Windows 10, the interface design changes again with new icons from Microsoft

Windows 10, the interface design changes again with new icons from Microsoft

Windows 10

Windows 10 continues in its evolution path also as regards the design of the interface, with a series of new icons that will arrive in the operating system in the coming weeks, modifying another graphic aspect of the Microsoft software.

The new icons are a rather marginal aspect of the system, but they are part of a general redesign of the Windows 10 interface that has already gone through the modification of the Start menu and the new aspect of the news section on the dashboard.

As can be seen from the image below, which presents a good part of them put together, the new icons "Segoe Fluent Icons" are simpler and more linear, coordinated with the aspect that Microsoft intends to make Windows 10 assume for some time now.

This graphic renewal will also involve other aspects of Windows 10, within a program known in code name "Sun Valley", which summarizes all the innovations planned in terms of the graphic aspect and the user experience of the operating system in the next period.

The Start Menu, the File Explorer and various apps integrated into the operating system will also be further modified, so to make all the graphics of Windows 10 well homogeneous with the new general vision gradually adopted by Microsoft. After the 35th anniversary of Windows, therefore, the evolution of the OS continues steadily. It should be noted, however, that despite not being supported for a year, Windows 7 is still installed on 100 million PCs.

Windows 10, some of the new "Segoe Fluent Icons" coming soon Source




Microsoft’s Windows 10 UI overhaul continues with new system icons

a close up of a screen © Illustration by William Joel / The Verge

Microsoft is starting to modernize some of the basic parts of Windows 10 by improving the system icons that are available in the operating system. A new preview build of Windows 10 is rolling out to testers this week, and it includes system icons that now adhere to Microsoft’s Fluent Design style.


The new icons include a more rounded and simplified look, and are available as a new font — Segoe Fluent Icons. Microsoft has also updated its new taskbar widget with the new icons, providing a good look at how basic icon changes can modernize even the smallest parts of Windows.


It’s a small change to Windows 10 that will appear later this year for most, but it’s part of a broader push by Microsoft to overhaul Windows 10. Microsoft updated some of its Windows 10 icons last year with colorful versions, and even tweaked the Start menu to make it a little more streamlined.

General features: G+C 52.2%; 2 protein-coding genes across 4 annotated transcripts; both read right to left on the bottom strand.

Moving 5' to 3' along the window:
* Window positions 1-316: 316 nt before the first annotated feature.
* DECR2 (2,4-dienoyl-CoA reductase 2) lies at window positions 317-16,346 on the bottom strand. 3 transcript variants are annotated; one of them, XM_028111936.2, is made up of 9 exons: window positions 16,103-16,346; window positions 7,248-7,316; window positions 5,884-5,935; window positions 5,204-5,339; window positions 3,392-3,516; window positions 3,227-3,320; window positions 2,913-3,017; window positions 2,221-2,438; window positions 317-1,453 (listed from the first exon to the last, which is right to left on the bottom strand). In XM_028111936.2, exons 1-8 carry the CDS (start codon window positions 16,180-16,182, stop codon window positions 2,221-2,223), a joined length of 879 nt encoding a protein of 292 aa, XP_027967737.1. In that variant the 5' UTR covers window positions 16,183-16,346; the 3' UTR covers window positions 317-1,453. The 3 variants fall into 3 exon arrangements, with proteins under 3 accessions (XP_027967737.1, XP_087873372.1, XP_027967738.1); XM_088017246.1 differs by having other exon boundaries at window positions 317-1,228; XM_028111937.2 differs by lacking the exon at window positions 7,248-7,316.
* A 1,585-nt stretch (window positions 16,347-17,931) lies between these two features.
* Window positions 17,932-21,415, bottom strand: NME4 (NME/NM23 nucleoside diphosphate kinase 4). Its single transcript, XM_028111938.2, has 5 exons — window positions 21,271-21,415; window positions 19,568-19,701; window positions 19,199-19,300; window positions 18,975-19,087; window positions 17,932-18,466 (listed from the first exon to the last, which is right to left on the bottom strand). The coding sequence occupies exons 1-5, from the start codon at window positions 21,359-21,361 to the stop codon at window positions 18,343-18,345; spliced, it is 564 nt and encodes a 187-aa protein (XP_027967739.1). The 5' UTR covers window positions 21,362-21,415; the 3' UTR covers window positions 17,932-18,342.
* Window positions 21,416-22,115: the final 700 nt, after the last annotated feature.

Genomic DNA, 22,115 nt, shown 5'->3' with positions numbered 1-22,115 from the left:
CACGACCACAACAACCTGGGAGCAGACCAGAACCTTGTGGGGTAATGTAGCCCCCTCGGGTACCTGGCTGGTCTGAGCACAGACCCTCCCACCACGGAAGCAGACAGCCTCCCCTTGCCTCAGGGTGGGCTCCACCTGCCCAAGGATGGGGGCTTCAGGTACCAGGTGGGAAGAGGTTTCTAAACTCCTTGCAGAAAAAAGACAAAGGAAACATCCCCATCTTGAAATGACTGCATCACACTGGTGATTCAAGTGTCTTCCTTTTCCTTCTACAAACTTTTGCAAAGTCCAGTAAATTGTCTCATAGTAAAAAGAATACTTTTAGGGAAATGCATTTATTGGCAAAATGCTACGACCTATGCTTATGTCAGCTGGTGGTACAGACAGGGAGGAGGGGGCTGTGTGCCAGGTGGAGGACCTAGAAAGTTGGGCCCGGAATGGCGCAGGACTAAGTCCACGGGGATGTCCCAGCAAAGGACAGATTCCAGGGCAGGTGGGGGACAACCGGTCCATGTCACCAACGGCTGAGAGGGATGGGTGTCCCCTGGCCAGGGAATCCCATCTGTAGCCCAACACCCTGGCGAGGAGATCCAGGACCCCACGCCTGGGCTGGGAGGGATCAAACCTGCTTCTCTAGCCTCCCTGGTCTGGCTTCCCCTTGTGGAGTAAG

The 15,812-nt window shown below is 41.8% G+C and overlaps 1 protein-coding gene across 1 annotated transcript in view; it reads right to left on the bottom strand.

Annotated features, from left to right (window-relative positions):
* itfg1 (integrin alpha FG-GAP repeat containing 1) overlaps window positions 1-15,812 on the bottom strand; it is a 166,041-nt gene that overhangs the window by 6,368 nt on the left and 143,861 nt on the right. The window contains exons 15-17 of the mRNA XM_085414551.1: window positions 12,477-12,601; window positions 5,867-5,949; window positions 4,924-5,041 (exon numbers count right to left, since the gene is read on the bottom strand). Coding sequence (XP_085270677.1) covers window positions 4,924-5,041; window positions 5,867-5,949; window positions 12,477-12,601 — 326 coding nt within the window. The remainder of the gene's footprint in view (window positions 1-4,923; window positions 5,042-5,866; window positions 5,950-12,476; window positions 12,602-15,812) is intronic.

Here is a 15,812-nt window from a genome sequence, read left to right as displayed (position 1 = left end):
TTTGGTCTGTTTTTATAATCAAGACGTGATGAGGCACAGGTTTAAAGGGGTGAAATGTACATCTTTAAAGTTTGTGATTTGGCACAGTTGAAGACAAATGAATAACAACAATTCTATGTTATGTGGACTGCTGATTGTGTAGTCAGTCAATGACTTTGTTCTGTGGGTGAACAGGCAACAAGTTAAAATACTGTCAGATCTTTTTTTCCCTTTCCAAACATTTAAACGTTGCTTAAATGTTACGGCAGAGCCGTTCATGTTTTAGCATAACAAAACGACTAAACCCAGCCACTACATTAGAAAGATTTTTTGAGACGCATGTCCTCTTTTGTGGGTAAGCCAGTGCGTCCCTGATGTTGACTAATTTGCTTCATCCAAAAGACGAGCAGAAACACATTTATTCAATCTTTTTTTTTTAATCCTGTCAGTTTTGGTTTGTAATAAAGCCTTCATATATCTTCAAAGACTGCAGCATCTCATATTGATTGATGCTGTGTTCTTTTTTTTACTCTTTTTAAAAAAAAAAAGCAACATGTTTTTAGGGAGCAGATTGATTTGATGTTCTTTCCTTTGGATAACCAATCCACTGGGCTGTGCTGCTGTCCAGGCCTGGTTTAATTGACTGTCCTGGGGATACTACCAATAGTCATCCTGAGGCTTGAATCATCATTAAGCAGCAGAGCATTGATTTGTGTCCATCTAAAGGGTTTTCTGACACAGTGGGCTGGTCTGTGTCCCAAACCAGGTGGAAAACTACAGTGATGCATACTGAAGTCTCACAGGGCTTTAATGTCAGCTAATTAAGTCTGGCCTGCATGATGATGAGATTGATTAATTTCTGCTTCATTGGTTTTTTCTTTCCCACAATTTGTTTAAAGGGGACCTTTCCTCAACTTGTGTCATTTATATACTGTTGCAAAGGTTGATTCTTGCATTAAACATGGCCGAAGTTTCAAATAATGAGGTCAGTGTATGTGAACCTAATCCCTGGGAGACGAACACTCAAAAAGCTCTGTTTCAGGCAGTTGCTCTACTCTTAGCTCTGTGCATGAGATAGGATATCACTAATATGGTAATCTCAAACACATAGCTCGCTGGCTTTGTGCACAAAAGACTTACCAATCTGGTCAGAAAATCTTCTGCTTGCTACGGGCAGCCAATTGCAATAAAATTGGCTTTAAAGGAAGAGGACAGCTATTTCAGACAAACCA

Microsoft is also planning a “sweeping visual rejuvenation of Windows,” codenamed Sun Valley. It might seem like Microsoft has been promising visual overhauls of Windows 10 for years with its Fluent Design push, but even bigger UI changes look set to appear later this year.


The Windows Start menu, File Explorer, and built-in apps are all expected to be overhauled as part of this UI refresh. Even basic things like buttons, controls, and sliders in apps should get some design love. This should mean Windows will look a lot more consistent, and hopefully a lot of the ancient icons and Windows 95-era prompts start to disappear.


Microsoft has put a lot of work into improving its UI consistency in Windows 10X, an upcoming version of Windows that will be designed for Chromebook-like devices. Windows 10X includes a new Start menu, and lots of changes to basic controls like Wi-Fi, the notification center, and more. It feels like a stripped back, more simplified version of Windows.


How Microsoft markets Windows 10X could be a hint at where it sees Windows heading in the future. Rumors suggest the company is gearing up to use “the new Windows” as a marketing term, and we’re expecting Microsoft to have a lot more Windows news soon. Microsoft is planning events in the coming weeks to detail its future plans for gaming, Windows, and more.


While Microsoft held its Ignite conference this week, the company had very little to say about Windows. Microsoft’s head of Windows and devices, Panos Panay, acknowledged that news is on the way, though. “I haven’t talked about the next generation of Windows, and what’s coming next,” said Panay during an Ignite session earlier this week. “I’m so pumped. The future of Windows is incredible, but we’re here today to talk about Windows 10.”


It’s unusual to hear Microsoft talk about its “next generation of Windows,” particularly as the company has stuck to the Windows 10 branding since its debut nearly six years ago. I don’t think that means we’re about to see a Windows 11, but how Microsoft separates out Windows 10 and Windows 10X will be key to avoiding any confusion (hello, Windows RT). That’s especially true if Windows 10X doesn’t support legacy desktop apps at launch, as our recent look at the OS suggests.

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